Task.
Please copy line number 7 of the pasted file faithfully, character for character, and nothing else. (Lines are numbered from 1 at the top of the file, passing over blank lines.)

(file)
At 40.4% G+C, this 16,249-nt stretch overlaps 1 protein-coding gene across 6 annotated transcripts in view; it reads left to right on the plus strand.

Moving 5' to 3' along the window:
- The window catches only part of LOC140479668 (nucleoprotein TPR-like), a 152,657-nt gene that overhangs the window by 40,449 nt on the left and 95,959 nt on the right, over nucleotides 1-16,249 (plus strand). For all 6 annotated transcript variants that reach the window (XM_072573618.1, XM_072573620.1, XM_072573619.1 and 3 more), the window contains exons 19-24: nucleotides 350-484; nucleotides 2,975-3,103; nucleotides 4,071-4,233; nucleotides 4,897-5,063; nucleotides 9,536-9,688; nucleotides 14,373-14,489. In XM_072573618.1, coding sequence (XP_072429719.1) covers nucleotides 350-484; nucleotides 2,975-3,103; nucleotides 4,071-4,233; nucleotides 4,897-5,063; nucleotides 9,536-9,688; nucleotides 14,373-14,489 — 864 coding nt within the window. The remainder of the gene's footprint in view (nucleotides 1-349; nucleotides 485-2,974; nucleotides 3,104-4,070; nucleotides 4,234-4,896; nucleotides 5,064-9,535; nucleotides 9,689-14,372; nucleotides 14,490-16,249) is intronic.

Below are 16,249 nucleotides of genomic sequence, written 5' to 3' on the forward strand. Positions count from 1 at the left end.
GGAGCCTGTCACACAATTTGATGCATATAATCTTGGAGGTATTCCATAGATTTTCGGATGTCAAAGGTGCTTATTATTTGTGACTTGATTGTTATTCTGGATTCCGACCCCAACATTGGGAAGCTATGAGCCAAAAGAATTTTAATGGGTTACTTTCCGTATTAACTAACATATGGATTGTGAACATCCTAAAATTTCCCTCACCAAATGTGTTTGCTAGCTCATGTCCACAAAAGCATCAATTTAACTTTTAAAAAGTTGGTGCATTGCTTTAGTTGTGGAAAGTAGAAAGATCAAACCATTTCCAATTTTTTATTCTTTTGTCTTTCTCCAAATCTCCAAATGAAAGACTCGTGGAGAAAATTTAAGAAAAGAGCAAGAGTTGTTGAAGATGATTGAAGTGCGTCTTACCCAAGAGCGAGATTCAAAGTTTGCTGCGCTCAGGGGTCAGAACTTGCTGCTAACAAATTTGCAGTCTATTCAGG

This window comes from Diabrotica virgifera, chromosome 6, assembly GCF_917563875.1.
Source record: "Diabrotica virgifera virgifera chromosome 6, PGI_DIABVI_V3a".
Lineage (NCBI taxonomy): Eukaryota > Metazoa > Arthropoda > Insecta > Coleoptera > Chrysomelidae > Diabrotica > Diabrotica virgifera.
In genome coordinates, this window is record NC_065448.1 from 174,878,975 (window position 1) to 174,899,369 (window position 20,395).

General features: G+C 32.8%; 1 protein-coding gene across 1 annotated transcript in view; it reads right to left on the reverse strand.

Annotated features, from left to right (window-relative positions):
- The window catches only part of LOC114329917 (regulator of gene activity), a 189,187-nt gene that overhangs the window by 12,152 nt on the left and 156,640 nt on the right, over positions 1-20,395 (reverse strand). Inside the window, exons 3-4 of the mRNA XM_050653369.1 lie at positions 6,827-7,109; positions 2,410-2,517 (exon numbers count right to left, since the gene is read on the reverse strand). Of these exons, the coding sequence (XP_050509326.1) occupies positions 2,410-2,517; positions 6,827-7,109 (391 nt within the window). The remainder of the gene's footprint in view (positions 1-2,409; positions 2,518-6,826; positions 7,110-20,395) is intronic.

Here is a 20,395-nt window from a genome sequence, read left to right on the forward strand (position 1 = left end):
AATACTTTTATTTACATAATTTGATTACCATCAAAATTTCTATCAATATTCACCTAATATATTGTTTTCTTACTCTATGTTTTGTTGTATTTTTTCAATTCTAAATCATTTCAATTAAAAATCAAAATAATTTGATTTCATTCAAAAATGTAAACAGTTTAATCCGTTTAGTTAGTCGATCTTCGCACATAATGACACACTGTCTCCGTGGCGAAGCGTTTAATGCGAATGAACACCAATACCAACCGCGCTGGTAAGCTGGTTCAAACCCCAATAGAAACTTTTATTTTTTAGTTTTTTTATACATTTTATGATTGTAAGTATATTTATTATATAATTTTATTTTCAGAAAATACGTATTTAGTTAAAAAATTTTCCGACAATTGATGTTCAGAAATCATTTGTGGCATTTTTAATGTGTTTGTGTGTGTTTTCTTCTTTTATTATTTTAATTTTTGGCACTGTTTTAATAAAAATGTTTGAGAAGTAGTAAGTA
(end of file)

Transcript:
Source record: "Diabrotica virgifera virgifera chromosome 6, PGI_DIABVI_V3a".